Burnham Beeches, near Farnham Common, is a National Nature Reserve with walking and cycling trails, a visitor centre and café. Free to visit (charge for parking).

Cliveden, near Maidenhead – a National Trust beech woods with glorious green avenue, far-reaching views and routes down to the river. Normal entry. Facilities and café at Cliveden.

Basildon Park near Goring – National Trust woods with different walks and children’s play trail. Normal entry. Facilities and café at Basildon Park.

Swinley Forest, near Bracknell – Look-out Discovery Centre, walking cycling and Go Ape. An Iron Age hillfort surrounded by a mile-long ditch.

Sulham Woods, near Tilehurst – Mix of deciduous and coniferous woodland with lots of footpaths and far-reaching views of the Thames Valley. No charge, no facilities, walks online.

Bowdown woods near Thatcham – Woodland Trust dense ancient woodland. Waymarked wildlife walks. No charge, no facilities.

Greys Court near Henley – Chiltern beech woods on the estate. Short and long walks online. Normal admission. Café and facilities.

More information

Visit the National Trust website for more information about any of these walks and those further afield

Autumn walks

Round & About

nature

Photo: National Trust – John Miller

Autumn casts a new light on familiar landscapes. When trees blaze with orange, red and gold, shady woodland is transformed into a dappled golden path. Nature’s last hurrah before the long sleep of winter, it feels rude not to enjoy the show.

I’m lucky enough to work for an organisation that loves and looks after woodlands. The National Trust cares for more than ten million trees across the country and last year we funded 38 different tree and woodland projects across the South East.

Everyone is welcome in the woods we look after. We want them to be loved, explored and enjoyed by as many people as possible. There are also things we can all do to help look after woodlands, such as taking our litter home, picking up after our dogs, not allowing them to chase wildlife or disturb nesting birds and keeping to the paths.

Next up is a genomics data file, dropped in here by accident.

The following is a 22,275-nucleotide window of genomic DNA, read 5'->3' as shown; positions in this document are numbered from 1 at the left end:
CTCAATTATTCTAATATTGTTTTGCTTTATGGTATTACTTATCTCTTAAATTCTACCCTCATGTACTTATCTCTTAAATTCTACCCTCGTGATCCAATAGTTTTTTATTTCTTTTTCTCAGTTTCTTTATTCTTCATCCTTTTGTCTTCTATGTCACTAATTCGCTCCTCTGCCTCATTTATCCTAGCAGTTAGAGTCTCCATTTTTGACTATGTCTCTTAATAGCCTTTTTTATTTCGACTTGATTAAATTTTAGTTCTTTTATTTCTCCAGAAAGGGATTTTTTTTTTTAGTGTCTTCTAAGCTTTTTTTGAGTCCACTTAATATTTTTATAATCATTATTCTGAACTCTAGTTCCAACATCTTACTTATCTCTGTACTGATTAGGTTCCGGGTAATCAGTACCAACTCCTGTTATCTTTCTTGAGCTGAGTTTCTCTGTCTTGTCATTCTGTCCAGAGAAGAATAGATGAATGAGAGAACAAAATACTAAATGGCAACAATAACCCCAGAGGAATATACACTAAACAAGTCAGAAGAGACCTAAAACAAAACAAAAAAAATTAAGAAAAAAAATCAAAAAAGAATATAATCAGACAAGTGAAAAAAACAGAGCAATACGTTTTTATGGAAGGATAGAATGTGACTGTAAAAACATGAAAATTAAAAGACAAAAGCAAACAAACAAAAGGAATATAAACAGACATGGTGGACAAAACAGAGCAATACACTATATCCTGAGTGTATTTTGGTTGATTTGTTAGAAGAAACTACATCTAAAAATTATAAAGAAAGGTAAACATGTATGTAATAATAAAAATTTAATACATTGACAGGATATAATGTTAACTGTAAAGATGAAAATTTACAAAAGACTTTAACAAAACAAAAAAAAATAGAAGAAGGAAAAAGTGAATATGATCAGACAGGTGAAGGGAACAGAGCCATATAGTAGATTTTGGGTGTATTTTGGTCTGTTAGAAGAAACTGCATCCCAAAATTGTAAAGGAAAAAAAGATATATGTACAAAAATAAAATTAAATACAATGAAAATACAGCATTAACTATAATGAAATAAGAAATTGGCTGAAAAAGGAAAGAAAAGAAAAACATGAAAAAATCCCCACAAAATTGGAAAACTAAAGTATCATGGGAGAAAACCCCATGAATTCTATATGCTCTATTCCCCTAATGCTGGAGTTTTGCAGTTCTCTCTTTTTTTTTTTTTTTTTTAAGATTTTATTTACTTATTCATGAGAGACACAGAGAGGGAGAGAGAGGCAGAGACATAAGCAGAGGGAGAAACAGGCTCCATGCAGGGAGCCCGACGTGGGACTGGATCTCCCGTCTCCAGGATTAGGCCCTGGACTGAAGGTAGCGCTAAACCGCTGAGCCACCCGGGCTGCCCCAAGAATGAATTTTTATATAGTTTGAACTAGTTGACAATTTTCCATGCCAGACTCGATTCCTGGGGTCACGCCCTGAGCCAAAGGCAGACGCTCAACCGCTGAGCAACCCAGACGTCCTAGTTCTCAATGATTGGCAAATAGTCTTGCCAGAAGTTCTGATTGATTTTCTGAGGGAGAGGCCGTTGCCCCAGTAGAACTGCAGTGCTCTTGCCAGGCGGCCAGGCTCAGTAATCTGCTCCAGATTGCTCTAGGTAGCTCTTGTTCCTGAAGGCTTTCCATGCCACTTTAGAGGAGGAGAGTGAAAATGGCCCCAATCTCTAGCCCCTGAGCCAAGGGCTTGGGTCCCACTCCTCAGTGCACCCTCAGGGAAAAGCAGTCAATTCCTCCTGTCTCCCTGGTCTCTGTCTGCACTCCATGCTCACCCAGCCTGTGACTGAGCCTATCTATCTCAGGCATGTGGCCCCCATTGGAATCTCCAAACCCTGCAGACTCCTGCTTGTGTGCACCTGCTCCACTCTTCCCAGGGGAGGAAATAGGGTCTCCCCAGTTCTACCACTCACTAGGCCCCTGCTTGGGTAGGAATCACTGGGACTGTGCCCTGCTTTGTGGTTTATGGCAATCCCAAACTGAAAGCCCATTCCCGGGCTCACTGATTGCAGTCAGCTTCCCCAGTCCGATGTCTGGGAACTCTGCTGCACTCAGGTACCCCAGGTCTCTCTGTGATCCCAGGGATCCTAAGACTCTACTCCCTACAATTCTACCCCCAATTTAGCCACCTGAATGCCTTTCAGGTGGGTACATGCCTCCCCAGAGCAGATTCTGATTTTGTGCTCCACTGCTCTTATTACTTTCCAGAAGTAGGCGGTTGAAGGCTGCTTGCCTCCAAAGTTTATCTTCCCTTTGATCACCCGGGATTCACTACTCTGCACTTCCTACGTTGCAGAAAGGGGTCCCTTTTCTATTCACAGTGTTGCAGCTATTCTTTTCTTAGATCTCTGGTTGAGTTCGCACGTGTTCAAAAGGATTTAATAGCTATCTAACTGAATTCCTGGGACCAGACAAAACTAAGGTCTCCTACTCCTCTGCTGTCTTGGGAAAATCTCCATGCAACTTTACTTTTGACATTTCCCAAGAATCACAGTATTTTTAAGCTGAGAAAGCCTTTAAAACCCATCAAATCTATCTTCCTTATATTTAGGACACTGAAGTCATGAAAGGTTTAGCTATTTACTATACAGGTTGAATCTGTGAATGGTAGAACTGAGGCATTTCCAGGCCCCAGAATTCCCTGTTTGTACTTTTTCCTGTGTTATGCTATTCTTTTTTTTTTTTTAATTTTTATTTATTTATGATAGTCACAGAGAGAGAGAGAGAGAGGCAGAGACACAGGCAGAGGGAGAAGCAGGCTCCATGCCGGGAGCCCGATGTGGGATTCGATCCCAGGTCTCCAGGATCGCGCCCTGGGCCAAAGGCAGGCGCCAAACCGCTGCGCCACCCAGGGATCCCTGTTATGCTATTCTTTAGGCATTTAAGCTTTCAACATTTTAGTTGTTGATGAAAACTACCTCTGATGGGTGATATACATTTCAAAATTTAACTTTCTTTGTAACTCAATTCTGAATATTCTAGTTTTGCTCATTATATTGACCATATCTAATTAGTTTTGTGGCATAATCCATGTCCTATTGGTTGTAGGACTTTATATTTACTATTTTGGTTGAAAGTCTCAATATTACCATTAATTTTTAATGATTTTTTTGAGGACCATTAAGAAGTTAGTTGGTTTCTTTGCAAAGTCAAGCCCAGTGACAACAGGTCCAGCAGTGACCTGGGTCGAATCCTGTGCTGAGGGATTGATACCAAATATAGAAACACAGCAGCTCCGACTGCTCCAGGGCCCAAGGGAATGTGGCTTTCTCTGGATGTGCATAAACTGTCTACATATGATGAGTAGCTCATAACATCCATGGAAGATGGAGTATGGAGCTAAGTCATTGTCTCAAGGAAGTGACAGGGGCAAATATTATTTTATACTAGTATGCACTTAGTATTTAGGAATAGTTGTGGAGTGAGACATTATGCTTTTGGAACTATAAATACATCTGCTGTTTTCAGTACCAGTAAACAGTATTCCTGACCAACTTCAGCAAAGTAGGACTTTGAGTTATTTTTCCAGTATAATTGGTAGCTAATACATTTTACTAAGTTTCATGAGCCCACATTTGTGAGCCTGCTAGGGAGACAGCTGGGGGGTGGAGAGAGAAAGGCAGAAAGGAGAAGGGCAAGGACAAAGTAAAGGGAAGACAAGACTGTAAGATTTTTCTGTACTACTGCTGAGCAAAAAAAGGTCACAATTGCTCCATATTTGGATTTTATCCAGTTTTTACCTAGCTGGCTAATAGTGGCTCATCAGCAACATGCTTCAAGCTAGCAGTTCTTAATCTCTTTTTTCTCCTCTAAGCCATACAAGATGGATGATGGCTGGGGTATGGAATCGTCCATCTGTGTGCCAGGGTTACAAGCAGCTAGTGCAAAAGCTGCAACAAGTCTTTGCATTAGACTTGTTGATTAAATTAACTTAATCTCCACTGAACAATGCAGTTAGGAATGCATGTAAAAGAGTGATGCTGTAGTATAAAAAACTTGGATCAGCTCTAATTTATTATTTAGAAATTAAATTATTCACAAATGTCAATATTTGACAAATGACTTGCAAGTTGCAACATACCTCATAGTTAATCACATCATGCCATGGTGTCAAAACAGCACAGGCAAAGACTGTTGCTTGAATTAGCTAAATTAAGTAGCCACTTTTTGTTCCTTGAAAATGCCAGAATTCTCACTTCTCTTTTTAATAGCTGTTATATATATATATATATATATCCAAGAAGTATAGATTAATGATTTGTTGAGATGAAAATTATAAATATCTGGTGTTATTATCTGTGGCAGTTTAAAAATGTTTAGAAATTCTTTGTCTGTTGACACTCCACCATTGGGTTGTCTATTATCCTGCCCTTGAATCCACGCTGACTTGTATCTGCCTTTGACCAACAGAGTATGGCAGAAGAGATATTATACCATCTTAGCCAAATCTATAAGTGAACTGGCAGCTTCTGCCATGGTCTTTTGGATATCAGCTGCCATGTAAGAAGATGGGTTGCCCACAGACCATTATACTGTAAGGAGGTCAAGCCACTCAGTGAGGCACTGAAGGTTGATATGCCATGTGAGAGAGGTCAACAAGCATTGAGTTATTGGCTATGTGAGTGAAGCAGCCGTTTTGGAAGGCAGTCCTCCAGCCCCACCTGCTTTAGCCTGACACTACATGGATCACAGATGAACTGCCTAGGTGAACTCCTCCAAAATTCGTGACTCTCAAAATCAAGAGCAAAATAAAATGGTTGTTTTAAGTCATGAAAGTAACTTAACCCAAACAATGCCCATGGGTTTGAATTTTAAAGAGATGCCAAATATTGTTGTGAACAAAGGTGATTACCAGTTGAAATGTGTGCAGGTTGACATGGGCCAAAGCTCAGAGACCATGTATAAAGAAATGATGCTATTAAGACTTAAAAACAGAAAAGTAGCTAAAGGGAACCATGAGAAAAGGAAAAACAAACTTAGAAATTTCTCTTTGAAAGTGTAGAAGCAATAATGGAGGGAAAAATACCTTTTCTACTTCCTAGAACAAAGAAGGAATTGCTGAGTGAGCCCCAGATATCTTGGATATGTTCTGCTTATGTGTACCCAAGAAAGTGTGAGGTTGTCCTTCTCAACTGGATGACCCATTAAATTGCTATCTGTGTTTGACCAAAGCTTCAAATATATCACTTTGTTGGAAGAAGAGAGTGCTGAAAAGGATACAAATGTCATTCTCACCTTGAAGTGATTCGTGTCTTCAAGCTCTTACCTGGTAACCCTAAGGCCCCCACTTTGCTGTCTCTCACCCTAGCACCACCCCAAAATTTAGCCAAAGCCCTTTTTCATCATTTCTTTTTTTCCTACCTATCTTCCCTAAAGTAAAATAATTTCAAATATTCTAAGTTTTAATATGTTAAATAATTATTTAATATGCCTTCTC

A mature oak tree has about 700,000 leaves, providing food for the tree and enough oxygen for 10 people for a year. As leaves start to die, the tree takes back reusable proteins and green chlorophyll, revealing the yellow and red pigments produced by sugars remaining in the leaf. The best and most long-lasting colours develop with warm, bright days and cold nights, slowing the transport of sugar from the leaf. Try to catch a falling leaf – it’s trickier than you think! A good way to identify wildlife is to look for nibbled nuts; an excellent high-protein food for fattening up before winter.

Here are some favourites in your local areas…

Oxfordshire

Badbury, near Faringdon is a beech woodland with great views of the Thames flood plain and Faringdon. Enjoy the remains of an iron age hill fort and natural play areas for children. Charge for parking. No facilities.

Wychwood Forest in Charlbury is part of the Cornbury Park Estate, the largest area of ancient woodland in Oxfordshire dating back to Neolithic times. No charge, no facilities.

Wytham Woods in west Oxford is one of the most researched woods in the world, as it is owned by the University of Oxford. You need a permit to walk in the woods, but it’s free to apply online. No charge, no dogs or bikes.

Cowleaze Woods, near Watlington. Set high on the Chiltern escarpment, it has far-reaching views over the Oxford plain and lots of circular footpaths. No charge, no facilities.

Basildon Park near Goring – National Trust woods with different walks and children’s play trail. Normal entry. Facilities and café at Basildon Park.

Bowdown Woods near Thatcham – Woodland Trust dense ancient woodland. Waymarked wildlife walks. No charge, no facilities.

Greys Court near Henley – Chiltern beech woods on the estate. Short and long walks online. Normal entry. Café & facilities.

More information

Visit the National Trust website for more information about any of these walks and those further afield